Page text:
Impact of vitamin B12 on neurodevelopment and cognitive function
This project consists of previously conducted randomized, placebo-controlled trials in India and Tanzania, where half of the participants received high doses of vitamin B12 in early life.
As many as 200 million children under five in developing countries do not reach their full cognitive potential, partly because of poor nutrition. The 1000 first days of life (i.e. in utero until the age of 2 years) is believed to be especially critical for optimal development. Many women and children in South Asia and Africa suffer from deficiencies of several nutrients, including vitamin B12, which is important for brain development.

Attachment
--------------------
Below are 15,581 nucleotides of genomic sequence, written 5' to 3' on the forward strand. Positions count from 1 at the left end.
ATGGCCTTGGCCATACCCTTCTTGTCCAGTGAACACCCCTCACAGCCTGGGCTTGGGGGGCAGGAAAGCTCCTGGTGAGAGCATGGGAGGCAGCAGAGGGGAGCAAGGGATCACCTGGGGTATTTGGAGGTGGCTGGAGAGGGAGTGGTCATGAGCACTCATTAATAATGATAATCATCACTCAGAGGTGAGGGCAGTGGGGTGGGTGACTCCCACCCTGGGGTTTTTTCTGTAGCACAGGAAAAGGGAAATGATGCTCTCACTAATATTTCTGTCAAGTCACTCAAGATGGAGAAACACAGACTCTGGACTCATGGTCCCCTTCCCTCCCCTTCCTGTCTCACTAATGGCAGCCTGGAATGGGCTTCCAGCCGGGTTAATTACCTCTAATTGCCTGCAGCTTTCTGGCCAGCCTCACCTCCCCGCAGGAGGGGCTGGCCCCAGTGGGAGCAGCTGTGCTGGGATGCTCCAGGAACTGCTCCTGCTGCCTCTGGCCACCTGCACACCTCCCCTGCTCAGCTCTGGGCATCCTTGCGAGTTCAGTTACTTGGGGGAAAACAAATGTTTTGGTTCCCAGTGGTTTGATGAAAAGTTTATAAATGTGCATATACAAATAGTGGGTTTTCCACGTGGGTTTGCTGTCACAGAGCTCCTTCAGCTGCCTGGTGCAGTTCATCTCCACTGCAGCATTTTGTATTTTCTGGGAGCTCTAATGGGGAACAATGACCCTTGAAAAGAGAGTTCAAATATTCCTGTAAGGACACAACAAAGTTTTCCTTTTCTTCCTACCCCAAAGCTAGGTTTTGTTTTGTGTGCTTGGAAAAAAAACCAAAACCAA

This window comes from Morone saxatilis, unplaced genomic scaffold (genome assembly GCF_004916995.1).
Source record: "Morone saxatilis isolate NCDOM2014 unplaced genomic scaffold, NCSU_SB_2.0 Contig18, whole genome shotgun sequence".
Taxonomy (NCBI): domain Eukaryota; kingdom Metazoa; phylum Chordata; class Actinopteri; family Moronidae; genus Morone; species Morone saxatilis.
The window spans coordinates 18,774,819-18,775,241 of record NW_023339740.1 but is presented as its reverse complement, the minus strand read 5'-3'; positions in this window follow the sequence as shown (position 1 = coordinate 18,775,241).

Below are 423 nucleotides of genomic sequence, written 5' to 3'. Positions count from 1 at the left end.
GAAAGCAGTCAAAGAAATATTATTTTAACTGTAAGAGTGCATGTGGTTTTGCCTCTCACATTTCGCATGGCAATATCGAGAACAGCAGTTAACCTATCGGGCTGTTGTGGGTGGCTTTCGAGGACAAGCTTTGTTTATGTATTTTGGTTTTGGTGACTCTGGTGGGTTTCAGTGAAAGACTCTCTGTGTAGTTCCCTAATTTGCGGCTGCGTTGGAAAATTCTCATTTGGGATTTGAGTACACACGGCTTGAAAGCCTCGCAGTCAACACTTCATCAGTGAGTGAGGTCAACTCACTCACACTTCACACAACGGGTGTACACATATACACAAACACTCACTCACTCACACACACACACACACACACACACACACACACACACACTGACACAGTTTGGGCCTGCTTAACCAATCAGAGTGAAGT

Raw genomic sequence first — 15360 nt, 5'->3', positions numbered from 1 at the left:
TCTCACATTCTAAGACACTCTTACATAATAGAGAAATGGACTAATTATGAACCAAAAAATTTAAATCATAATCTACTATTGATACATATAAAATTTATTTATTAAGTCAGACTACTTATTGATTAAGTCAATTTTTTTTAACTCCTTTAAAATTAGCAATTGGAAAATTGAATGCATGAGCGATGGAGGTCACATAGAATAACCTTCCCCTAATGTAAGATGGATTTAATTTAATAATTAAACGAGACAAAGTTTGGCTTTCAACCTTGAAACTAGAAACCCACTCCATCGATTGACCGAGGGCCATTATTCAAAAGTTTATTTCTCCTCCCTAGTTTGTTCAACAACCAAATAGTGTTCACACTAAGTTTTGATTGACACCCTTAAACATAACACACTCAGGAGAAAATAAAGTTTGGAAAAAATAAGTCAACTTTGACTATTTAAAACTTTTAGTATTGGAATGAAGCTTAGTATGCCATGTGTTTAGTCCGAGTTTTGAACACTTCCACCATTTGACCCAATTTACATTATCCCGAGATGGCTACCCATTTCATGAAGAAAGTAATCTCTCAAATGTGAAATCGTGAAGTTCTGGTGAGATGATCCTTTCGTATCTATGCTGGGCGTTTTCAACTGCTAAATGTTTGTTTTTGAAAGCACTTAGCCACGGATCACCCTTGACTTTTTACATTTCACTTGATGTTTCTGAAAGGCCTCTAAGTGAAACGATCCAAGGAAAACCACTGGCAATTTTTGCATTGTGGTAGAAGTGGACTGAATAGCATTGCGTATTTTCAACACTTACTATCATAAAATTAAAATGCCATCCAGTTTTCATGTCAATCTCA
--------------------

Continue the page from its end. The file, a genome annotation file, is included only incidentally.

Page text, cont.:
We and others have shown that poor vitamin B12 status in childhood is associated with poor brain development. The extent to which vitamin B12 deficiency impairs brain development must be examined in randomized, placebo-controlled trials.
This project consists of previously conducted randomized, placebo-controlled trials in India and Tanzania, where half of the participants received high doses of vitamin B12 in early life. We will seek out as many as possible of these children and measure their cognitive ability and compare children who received vitamin B12 to those who received placebo.
If our studies show improved brain function in those who received vitamin B12 supplementation, this may again result in new dietary recommendations which can improve their ability to learn. Improved learning ability can help poor children o ut of the vicious cycle of poverty, malnutrition and poor development.